LIFARS recently interviewed Mike Fabrico, Sales Director, TrapX Security of the US East Coast. In this three part interview, we discussed deception technology and why this approach to cybersecurity is growing in popularity amongst the largest companies in the world. TrapX Security currently leads the market as it pioneered the idea of deception technology back in 2010. In addition, TrapX has been releasing new reports, case studies and whitepapers frequently about how they repeatedly stop attacks for the largest companies in the world.
Below part II of this interview series:
LIFARS: “Now that we understand that the difference between deception and other detection approaches, what can deception help us understand about cyber attacker activities?”
Mike: “Another great question. Deception technology can help you discover:
- a) Where attackers are hiding in your network;
- b) Which systems they’re interrogating;
- c) What tactics they’re using;
- d) Whether they’re attempting to steal data; and,
- e) Whether they’re attempting to deploy ransomware.
Deception can do all of this without exposing your actual systems and assets.
By deploying fake devices, systems, and assets among your real assets to bait attackers, deception technology shows you which systems attackers and malware are attempting to infiltrate, what lateral spread techniques are being used, and even what an attacker may already know about your network.
Deception also gives you the ability to see how attackers are moving in your network, their primary targets and how they are progressing, exactly, through your infrastructure.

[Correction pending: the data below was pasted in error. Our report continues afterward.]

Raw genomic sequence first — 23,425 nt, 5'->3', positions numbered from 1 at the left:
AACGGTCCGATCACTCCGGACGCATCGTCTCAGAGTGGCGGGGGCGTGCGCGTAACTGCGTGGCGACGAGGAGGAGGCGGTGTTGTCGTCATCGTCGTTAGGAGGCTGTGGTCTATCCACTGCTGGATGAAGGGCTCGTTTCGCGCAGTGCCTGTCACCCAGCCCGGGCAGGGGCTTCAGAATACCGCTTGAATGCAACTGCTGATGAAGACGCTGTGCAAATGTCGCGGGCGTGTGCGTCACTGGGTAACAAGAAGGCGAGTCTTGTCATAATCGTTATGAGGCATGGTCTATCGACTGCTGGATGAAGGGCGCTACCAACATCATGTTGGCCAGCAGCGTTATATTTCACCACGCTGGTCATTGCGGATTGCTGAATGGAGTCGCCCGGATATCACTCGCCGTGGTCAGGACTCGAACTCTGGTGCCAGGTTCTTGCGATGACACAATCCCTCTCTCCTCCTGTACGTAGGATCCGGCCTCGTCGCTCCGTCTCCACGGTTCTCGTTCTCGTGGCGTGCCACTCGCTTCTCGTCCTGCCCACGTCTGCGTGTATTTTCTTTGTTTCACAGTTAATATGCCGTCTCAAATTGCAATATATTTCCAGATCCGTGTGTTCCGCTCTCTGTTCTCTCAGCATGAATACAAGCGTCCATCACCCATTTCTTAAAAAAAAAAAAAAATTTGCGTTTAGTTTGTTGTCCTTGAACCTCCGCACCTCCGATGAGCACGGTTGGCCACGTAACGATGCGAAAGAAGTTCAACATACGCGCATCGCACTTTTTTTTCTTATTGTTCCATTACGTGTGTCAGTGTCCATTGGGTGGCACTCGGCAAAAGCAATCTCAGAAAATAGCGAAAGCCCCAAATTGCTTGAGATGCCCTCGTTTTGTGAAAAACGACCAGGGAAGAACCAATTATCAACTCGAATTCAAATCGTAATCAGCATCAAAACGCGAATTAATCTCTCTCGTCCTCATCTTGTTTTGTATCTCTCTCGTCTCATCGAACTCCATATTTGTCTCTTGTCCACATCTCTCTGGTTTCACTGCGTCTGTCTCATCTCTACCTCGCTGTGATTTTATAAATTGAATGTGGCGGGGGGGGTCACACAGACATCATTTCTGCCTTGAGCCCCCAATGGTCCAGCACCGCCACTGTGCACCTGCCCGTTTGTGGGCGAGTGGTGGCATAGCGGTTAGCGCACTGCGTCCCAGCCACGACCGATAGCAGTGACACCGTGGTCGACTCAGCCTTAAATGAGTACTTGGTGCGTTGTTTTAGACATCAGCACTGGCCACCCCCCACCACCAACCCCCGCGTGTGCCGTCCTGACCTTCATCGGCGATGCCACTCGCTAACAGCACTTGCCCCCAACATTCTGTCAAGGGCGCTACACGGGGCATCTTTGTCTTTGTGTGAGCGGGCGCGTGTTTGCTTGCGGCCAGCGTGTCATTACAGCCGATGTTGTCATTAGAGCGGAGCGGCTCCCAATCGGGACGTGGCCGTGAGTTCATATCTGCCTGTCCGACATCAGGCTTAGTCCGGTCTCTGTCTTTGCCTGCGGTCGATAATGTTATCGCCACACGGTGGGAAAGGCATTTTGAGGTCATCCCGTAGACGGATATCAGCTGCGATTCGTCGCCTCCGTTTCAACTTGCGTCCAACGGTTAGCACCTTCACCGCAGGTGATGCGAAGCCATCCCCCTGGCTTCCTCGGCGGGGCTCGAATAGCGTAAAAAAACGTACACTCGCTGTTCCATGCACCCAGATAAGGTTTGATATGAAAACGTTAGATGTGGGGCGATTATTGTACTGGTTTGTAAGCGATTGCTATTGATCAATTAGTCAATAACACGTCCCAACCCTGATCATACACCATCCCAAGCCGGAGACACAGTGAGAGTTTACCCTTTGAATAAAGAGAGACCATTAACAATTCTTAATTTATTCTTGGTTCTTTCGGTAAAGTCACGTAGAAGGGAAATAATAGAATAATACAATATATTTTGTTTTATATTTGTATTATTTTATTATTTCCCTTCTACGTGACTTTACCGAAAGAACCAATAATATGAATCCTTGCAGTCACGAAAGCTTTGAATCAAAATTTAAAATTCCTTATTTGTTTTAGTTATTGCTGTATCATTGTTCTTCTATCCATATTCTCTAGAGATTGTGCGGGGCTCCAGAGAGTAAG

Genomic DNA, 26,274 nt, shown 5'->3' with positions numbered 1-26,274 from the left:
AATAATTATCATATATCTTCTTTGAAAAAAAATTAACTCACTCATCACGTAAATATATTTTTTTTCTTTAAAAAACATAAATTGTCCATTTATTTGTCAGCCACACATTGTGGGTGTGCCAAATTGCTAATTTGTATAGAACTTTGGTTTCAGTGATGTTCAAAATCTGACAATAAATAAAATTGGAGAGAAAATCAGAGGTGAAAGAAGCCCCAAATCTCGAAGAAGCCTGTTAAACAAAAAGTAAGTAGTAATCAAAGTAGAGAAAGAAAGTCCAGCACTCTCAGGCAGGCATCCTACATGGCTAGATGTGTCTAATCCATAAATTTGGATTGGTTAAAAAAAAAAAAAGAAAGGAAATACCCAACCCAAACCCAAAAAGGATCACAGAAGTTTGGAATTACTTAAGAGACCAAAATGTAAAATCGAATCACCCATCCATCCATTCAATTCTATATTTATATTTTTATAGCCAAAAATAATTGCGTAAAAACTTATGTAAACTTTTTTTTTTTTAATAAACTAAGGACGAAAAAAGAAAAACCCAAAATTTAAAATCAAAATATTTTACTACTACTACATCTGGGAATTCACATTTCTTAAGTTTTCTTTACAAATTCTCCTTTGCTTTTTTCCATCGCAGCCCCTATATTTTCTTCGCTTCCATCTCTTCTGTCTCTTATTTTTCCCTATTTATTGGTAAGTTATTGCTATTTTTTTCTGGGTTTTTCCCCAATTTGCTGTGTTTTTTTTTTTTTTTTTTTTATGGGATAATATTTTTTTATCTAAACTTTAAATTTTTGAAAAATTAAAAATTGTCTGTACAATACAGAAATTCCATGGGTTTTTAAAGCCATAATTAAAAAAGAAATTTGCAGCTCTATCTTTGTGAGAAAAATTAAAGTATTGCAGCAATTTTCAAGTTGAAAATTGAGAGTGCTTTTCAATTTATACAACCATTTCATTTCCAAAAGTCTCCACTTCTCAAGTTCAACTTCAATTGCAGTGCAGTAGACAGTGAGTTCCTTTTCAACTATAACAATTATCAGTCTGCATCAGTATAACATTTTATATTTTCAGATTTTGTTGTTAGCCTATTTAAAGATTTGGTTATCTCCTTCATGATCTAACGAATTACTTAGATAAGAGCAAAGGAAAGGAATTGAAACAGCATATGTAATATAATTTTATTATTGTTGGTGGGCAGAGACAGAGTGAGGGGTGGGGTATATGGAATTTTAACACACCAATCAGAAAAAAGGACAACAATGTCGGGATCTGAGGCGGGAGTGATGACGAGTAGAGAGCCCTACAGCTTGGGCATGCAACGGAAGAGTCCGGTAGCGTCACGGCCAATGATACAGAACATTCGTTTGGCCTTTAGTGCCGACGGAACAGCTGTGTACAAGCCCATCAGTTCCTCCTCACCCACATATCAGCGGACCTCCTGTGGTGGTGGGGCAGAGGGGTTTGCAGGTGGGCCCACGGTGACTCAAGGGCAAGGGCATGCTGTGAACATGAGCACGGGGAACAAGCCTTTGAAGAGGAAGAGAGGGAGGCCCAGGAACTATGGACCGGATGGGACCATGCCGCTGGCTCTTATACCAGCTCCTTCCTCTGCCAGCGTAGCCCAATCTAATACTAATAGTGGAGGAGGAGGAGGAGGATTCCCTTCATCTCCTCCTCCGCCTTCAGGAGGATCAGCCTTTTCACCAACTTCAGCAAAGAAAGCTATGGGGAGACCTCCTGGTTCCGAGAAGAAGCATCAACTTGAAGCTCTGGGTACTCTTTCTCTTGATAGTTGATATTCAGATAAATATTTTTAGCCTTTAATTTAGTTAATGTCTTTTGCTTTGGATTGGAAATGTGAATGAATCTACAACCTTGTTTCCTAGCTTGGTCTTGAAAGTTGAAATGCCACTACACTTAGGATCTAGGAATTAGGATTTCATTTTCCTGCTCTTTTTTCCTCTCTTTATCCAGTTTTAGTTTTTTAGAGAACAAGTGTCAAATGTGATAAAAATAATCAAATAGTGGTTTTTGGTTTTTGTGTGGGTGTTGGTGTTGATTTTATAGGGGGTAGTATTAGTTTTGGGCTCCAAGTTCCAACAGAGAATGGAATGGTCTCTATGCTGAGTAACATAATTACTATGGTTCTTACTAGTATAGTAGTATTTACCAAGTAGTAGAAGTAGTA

This new information and the anatomy of the attack series provided by deception technology can help you establish or refine your security priorities, including endpoint security, user entity and behavior analytics, and OT/IoT security, and it’s also valuable in helping you justify your current security budget and spend allocations.”
During our interview, Mike mentioned two case studies that document the capture of zero-day malware that has bypassed other security controls by use of deception technology.
They are linked below:
LIFARS: “What about highly sophisticated nation state attackers using the most advanced tools and special vulnerabilities? Can deception detect them as well?”
Mike: “Yes indeed, deception technology enables detection of early-breach reconnaissance and lateral movement, regardless of attacker tools used. Even if an attacker does have access to nation-state intelligence agency grade tools, techniques, and procedures, deception technology can still identify them quickly and effectively, minimizing time-to-breach-detection and reducing or eliminating your potential losses when the next attack on your network inevitably occurs. Several case studies document the capture of national threat actors that has bypassed other security controls by use of deception technology.”
Case studies are linked below:
LIFARS: “Ok Mike, you sold us; now let’s talk strategy. How does deception fit into my organization’s overall threat management strategy?”
Mike: “Organizations have begun moving from a prevention-to-detection ratio of 9:1 to a 6:4 ratio advocated by many security thought leaders. A deception infrastructure is the best way to identify attackers’ positions and gain valuable information about their techniques, tactics, and procedures. Both Governments and industries must continue to expand and grow their cyberspace security strategy. Deception technology provides expanded visibility to sophisticated cyber attackers once they are active inside of the targeted networks. This expanded visibility strengthens your consolidated threat management strategy and becomes an essential part of your overall cyber strategy.